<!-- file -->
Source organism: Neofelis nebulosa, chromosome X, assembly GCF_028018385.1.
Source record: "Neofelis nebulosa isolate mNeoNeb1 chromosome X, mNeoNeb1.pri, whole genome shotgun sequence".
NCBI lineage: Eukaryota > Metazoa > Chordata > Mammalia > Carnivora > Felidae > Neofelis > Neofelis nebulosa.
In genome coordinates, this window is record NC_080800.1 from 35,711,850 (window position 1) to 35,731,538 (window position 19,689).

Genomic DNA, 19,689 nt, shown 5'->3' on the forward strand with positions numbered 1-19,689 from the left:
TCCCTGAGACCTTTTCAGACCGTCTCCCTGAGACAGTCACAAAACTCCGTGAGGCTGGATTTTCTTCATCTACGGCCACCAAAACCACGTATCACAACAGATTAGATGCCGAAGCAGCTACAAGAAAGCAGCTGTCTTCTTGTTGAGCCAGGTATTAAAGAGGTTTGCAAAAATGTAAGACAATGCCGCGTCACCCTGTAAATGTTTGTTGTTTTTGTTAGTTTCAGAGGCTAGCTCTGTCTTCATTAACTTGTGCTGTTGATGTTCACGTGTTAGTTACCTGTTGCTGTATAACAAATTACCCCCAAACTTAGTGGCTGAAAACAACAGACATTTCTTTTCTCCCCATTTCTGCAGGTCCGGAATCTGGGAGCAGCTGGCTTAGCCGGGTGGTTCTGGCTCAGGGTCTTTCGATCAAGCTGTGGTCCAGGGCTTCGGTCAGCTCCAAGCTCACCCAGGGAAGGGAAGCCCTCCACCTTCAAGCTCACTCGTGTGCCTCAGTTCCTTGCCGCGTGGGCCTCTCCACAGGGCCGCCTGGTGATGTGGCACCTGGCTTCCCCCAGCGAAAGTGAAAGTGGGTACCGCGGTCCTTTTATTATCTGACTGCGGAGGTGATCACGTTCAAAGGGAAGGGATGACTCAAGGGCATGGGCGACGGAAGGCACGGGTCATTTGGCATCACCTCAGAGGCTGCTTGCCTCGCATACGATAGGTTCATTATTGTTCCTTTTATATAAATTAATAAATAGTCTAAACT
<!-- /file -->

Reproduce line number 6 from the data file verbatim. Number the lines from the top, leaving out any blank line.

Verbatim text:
TCCCTGAGACCTTTTCAGACCGTCTCCCTGAGACAGTCACAAAACTCCGTGAGGCTGGATTTTCTTCATCTACGGCCACCAAAACCACGTATCACAACAGATTAGATGCCGAAGCAGCTACAAGAAAGCAGCTGTCTTCTTGTTGAGCCAGGTATTAAAGAGGTTTGCAAAAATGTAAGACAATGCCGCGTCACCCTGTAAATGTTTGTTGTTTTTGTTAGTTTCAGAGGCTAGCTCTGTCTTCATTAACTTGTGCTGTTGATGTTCACGTGTTAGTTACCTGTTGCTGTATAACAAATTACCCCCAAACTTAGTGGCTGAAAACAACAGACATTTCTTTTCTCCCCATTTCTGCAGGTCCGGAATCTGGGAGCAGCTGGCTTAGCCGGGTGGTTCTGGCTCAGGGTCTTTCGATCAAGCTGTGGTCCAGGGCTTCGGTCAGCTCCAAGCTCACCCAGGGAAGGGAAGCCCTCCACCTTCAAGCTCACTCGTGTGCCTCAGTTCCTTGCCGCGTGGGCCTCTCCACAGGGCCGCCTGGTGATGTGGCACCTGGCTTCCCCCAGCGAAAGTGAAAGTGGGTACCGCGGTCCTTTTATTATCTGACTGCGGAGGTGATCACGTTCAAAGGGAAGGGATGACTCAAGGGCATGGGCGACGGAAGGCACGGGTCATTTGGCATCACCTCAGAGGCTGCTTGCCTCGCATACGATAGGTTCATTATTGTTCCTTTTATATAAATTAATAAATAGTCTAAACT